The company’s return ratios remain healthy. In 1H19, Return on Equity (ROE) and Return on Invested Capital (ROIC) stood at 18% and 22%, respectively. Meanwhile, the balance sheet remains robust with net gearing at 8% and interest cover still comfortable at 19x. As of end-June 2019, net debt stood at P1.2 billion with average cost of debt at 5.63% (inclusive of DST). The company generated positive free cash flows of P1.4 billion for the period as commodity prices continue to decline.
High value, high margin products are the foundation of future growth: Exports and “pack at source” strategy
Exports as percentage of total revenues stood at 19% in 1H19. In peso terms, export revenues declined by 25%, mainly due to a combination of the negative sentiment due to the trade war and lower commodity prices which were passed on to customers. Coconut and palm oil average prices were down 40% y-o-y and 19 y-o-y, respectively.
While export sales were down in 1H19, it remains as one of the key pillars of growth and the company remains optimistic that it will reach its long-term target export contribution of 50%. The ongoing construction of its new plants in export zones is expected to be completed in 2021. This will add a significant amount of capacity, focusing mainly on higher value and higher margin products which will allow the company to cater to more customers in both local and overseas markets.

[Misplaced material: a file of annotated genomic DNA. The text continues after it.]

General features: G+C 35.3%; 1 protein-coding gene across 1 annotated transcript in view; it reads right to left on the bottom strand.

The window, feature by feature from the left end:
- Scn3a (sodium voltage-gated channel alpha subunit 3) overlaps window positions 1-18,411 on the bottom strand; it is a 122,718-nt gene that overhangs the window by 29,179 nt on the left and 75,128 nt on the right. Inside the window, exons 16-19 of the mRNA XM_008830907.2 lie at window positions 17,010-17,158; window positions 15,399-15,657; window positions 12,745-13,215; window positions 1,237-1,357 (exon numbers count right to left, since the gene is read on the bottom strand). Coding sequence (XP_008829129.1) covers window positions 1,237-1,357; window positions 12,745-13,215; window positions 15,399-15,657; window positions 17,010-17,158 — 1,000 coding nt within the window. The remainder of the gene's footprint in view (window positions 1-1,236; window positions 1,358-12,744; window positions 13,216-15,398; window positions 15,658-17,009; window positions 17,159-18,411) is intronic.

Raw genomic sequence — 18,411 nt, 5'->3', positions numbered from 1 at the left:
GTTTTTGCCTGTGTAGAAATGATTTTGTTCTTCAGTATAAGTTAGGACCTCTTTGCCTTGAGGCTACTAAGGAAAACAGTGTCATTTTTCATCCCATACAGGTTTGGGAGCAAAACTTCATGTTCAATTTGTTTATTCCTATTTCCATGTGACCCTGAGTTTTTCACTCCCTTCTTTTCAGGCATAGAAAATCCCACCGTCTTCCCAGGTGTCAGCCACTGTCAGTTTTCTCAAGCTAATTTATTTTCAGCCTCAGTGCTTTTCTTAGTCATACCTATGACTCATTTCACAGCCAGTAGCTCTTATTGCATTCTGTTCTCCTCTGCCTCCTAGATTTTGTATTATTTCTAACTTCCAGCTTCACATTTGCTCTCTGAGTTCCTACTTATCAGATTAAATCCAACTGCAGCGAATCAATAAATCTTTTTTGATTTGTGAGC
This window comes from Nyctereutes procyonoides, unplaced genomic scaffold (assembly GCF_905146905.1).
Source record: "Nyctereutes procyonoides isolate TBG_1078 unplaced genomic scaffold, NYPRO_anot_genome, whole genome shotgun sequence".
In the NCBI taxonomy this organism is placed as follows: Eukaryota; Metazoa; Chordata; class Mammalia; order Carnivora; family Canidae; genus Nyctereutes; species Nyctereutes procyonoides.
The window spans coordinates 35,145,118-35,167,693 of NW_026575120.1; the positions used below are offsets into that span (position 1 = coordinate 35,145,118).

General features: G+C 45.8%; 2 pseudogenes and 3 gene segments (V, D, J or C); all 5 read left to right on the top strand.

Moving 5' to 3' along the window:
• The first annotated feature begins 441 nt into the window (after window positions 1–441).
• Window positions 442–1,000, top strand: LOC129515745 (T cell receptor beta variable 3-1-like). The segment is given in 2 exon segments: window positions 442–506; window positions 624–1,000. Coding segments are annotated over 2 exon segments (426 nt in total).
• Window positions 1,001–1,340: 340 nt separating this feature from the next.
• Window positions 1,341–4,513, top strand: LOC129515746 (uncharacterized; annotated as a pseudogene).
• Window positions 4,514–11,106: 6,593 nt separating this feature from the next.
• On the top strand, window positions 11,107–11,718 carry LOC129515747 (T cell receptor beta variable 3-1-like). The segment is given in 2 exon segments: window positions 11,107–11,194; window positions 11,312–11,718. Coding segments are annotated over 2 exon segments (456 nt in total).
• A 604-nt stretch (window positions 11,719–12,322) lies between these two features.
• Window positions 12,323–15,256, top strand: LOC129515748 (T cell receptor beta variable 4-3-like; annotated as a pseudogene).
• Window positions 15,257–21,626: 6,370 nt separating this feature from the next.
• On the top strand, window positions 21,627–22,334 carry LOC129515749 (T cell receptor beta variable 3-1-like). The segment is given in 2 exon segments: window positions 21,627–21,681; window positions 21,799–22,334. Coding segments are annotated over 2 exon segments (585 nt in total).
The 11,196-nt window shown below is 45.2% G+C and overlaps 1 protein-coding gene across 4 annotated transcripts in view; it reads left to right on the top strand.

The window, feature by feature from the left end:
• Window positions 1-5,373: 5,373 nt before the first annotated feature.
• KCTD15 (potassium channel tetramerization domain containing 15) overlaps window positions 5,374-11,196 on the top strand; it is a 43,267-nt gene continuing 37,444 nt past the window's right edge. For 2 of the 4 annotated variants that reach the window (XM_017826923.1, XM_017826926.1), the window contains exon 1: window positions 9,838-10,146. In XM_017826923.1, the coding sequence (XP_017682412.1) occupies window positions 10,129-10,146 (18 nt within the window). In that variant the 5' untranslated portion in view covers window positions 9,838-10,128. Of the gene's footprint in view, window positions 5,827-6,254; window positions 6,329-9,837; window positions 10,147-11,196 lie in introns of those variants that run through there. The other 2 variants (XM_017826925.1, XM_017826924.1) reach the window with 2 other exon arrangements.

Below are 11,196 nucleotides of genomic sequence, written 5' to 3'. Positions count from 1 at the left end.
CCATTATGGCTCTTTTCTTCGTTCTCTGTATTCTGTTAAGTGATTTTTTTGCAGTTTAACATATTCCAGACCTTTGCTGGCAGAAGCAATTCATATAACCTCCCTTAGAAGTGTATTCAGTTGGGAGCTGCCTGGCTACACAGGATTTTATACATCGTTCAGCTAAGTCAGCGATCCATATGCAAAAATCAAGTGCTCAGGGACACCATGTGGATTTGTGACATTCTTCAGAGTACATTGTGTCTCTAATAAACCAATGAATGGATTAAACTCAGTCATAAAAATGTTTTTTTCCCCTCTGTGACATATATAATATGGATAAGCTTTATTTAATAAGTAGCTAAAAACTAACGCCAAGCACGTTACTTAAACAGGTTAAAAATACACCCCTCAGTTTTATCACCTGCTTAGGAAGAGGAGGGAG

The upcoming facilities will add the capability to manufacture downstream packaging and will allow the company to capture a bigger part of the production chain. For instance, while the company primarily sells raw materials to customers in bulk, the new plants will allow it to “pack at source”. This means that D&L will have the ability to process the raw materials and package them closer to finished consumer-facing products. This will enable D&L to move a step closer to its customers by providing customized solutions and simplifying their supply chain. All these investments and strategic efforts should lead to a more entrenched relationship with customers while providing an additional runway for growth.